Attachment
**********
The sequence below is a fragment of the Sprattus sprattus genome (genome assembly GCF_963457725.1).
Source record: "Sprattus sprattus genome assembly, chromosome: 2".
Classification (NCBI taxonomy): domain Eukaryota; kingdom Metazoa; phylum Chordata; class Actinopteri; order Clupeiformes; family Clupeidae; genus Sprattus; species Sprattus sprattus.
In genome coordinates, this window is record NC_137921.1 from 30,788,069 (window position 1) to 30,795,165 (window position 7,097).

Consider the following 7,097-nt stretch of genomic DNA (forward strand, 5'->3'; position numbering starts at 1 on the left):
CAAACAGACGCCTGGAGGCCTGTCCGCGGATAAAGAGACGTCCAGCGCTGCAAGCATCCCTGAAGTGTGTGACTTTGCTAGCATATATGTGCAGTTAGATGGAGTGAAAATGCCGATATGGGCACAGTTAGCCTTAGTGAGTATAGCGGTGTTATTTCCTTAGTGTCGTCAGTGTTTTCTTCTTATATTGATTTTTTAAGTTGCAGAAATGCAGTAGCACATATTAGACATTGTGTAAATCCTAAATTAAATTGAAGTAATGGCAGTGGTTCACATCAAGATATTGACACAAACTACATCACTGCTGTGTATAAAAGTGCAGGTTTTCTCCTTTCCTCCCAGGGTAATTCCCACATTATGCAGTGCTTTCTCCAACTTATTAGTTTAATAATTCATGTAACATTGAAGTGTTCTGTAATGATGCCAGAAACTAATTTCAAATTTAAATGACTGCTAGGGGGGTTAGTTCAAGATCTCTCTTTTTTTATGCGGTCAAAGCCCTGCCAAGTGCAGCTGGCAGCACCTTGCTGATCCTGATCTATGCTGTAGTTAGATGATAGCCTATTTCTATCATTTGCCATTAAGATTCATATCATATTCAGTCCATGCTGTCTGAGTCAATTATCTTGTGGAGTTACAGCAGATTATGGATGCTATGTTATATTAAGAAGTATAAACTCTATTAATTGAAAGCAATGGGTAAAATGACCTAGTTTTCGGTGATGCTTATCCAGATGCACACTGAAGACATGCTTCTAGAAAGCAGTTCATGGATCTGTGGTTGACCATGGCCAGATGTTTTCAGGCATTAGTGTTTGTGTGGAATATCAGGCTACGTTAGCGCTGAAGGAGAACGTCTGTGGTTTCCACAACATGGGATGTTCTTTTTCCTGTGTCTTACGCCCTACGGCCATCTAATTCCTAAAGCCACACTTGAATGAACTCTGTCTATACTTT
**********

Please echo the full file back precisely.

The sequence below is a fragment of the Sprattus sprattus genome (genome assembly GCF_963457725.1).
Source record: "Sprattus sprattus genome assembly, chromosome: 2".
Classification (NCBI taxonomy): domain Eukaryota; kingdom Metazoa; phylum Chordata; class Actinopteri; order Clupeiformes; family Clupeidae; genus Sprattus; species Sprattus sprattus.
In genome coordinates, this window is record NC_137921.1 from 30,788,069 (window position 1) to 30,795,165 (window position 7,097).

Consider the following 7,097-nt stretch of genomic DNA (forward strand, 5'->3'; position numbering starts at 1 on the left):
CAAACAGACGCCTGGAGGCCTGTCCGCGGATAAAGAGACGTCCAGCGCTGCAAGCATCCCTGAAGTGTGTGACTTTGCTAGCATATATGTGCAGTTAGATGGAGTGAAAATGCCGATATGGGCACAGTTAGCCTTAGTGAGTATAGCGGTGTTATTTCCTTAGTGTCGTCAGTGTTTTCTTCTTATATTGATTTTTTAAGTTGCAGAAATGCAGTAGCACATATTAGACATTGTGTAAATCCTAAATTAAATTGAAGTAATGGCAGTGGTTCACATCAAGATATTGACACAAACTACATCACTGCTGTGTATAAAAGTGCAGGTTTTCTCCTTTCCTCCCAGGGTAATTCCCACATTATGCAGTGCTTTCTCCAACTTATTAGTTTAATAATTCATGTAACATTGAAGTGTTCTGTAATGATGCCAGAAACTAATTTCAAATTTAAATGACTGCTAGGGGGGTTAGTTCAAGATCTCTCTTTTTTTATGCGGTCAAAGCCCTGCCAAGTGCAGCTGGCAGCACCTTGCTGATCCTGATCTATGCTGTAGTTAGATGATAGCCTATTTCTATCATTTGCCATTAAGATTCATATCATATTCAGTCCATGCTGTCTGAGTCAATTATCTTGTGGAGTTACAGCAGATTATGGATGCTATGTTATATTAAGAAGTATAAACTCTATTAATTGAAAGCAATGGGTAAAATGACCTAGTTTTCGGTGATGCTTATCCAGATGCACACTGAAGACATGCTTCTAGAAAGCAGTTCATGGATCTGTGGTTGACCATGGCCAGATGTTTTCAGGCATTAGTGTTTGTGTGGAATATCAGGCTACGTTAGCGCTGAAGGAGAACGTCTGTGGTTTCCACAACATGGGATGTTCTTTTTCCTGTGTCTTACGCCCTACGGCCATCTAATTCCTAAAGCCACACTTGAATGAACTCTGTCTATACTTT